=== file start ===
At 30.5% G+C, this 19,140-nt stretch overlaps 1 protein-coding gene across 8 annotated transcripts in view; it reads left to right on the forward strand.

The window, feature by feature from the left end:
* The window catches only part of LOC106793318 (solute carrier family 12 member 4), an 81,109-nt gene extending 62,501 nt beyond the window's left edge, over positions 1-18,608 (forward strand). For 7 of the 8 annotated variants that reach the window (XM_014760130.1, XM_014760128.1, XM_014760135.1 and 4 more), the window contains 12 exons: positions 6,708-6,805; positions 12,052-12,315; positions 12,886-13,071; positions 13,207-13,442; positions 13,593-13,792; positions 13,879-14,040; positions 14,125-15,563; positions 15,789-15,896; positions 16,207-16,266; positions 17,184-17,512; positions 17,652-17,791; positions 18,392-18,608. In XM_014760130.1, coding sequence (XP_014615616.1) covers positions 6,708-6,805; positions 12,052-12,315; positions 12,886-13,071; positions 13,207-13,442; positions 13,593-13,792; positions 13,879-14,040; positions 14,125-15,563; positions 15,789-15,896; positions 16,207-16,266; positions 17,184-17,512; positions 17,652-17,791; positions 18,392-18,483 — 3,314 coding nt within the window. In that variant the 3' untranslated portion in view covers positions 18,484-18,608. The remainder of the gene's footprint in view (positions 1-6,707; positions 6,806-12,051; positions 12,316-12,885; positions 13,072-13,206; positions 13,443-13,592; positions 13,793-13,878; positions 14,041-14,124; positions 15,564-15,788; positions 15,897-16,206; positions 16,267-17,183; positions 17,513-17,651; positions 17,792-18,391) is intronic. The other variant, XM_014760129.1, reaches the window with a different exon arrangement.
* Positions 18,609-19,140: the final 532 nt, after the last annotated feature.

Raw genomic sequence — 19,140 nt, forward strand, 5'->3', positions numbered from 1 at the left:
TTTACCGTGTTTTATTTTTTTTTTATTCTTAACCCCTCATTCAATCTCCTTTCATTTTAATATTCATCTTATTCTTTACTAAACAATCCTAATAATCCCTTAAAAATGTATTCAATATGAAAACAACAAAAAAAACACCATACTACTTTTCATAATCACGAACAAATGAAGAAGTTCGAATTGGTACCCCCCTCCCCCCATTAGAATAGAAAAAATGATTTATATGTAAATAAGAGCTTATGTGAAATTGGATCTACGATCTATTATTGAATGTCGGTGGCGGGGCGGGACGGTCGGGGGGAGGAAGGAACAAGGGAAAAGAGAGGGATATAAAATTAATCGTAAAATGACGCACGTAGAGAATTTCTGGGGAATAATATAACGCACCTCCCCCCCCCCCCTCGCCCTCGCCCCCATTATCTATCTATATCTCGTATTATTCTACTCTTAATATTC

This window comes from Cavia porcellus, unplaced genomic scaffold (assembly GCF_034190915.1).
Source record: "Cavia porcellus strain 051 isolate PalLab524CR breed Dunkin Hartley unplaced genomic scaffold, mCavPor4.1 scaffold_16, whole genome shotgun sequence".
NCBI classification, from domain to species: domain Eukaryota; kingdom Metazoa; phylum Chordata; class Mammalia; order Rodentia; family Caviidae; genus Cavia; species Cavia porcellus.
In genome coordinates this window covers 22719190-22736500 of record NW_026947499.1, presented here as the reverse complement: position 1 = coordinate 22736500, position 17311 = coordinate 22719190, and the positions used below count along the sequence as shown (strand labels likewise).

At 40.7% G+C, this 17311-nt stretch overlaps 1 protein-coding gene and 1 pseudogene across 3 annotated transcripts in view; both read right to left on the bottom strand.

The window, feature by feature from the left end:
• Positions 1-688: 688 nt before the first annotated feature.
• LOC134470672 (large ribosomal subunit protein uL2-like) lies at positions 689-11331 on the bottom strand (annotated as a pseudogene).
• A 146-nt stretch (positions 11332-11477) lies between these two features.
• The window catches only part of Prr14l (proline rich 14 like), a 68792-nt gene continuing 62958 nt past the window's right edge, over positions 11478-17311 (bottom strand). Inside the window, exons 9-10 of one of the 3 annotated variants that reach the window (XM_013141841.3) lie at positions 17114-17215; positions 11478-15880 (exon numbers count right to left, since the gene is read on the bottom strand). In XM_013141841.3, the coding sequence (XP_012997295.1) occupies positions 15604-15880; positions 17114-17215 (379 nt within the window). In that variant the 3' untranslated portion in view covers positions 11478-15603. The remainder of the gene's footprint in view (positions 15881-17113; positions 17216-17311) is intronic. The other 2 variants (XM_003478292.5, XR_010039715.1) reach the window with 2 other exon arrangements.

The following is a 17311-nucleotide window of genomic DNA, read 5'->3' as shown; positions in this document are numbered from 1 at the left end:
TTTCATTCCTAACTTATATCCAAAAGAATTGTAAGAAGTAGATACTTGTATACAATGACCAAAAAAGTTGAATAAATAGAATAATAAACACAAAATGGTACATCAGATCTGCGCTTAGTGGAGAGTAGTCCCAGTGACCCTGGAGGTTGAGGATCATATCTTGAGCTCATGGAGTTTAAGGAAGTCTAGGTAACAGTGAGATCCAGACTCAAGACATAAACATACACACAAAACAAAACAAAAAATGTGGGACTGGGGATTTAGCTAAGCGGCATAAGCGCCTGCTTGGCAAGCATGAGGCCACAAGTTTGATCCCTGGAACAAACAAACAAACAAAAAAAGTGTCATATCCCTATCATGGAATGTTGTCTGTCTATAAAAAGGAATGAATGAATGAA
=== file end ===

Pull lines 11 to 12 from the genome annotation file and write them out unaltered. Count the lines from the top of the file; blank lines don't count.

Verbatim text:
At 40.7% G+C, this 17311-nt stretch overlaps 1 protein-coding gene and 1 pseudogene across 3 annotated transcripts in view; both read right to left on the bottom strand.

The window, feature by feature from the left end: